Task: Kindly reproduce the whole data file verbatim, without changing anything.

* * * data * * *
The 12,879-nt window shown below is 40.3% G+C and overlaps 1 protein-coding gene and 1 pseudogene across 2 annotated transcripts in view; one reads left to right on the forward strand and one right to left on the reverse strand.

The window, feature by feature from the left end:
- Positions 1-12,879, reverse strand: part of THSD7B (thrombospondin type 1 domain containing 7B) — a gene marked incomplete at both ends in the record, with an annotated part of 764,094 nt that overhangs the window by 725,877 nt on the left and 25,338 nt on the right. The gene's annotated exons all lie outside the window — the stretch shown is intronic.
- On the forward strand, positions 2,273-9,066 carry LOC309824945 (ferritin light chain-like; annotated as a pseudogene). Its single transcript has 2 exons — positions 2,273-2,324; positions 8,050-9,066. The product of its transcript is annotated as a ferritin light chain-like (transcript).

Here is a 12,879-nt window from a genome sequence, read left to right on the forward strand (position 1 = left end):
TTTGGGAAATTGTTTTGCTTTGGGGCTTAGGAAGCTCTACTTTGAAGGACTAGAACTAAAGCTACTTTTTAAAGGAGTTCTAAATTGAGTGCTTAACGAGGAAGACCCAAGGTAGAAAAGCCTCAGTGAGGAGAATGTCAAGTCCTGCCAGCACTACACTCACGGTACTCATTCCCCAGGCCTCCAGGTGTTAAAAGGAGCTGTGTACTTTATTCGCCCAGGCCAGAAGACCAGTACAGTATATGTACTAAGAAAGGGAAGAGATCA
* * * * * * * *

The 12,879-nt window shown below is 40.3% G+C and overlaps 1 protein-coding gene and 1 pseudogene across 2 annotated transcripts in view; one reads left to right on the forward strand and one right to left on the reverse strand.

The window, feature by feature from the left end:
- Positions 1-12,879, reverse strand: part of THSD7B (thrombospondin type 1 domain containing 7B) — a gene marked incomplete at both ends in the record, with an annotated part of 764,094 nt that overhangs the window by 725,877 nt on the left and 25,338 nt on the right. The gene's annotated exons all lie outside the window — the stretch shown is intronic.
- On the forward strand, positions 2,273-9,066 carry LOC309824945 (ferritin light chain-like; annotated as a pseudogene). Its single transcript has 2 exons — positions 2,273-2,324; positions 8,050-9,066. The product of its transcript is annotated as a ferritin light chain-like (transcript).

Here is a 12,879-nt window from a genome sequence, read left to right on the forward strand (position 1 = left end):
TTTGGGAAATTGTTTTGCTTTGGGGCTTAGGAAGCTCTACTTTGAAGGACTAGAACTAAAGCTACTTTTTAAAGGAGTTCTAAATTGAGTGCTTAACGAGGAAGACCCAAGGTAGAAAAGCCTCAGTGAGGAGAATGTCAAGTCCTGCCAGCACTACACTCACGGTACTCATTCCCCAGGCCTCCAGGTGTTAAAAGGAGCTGTGTACTTTATTCGCCCAGGCCAGAAGACCAGTACAGTATATGTACTAAGAAAGGGAAGAGATCA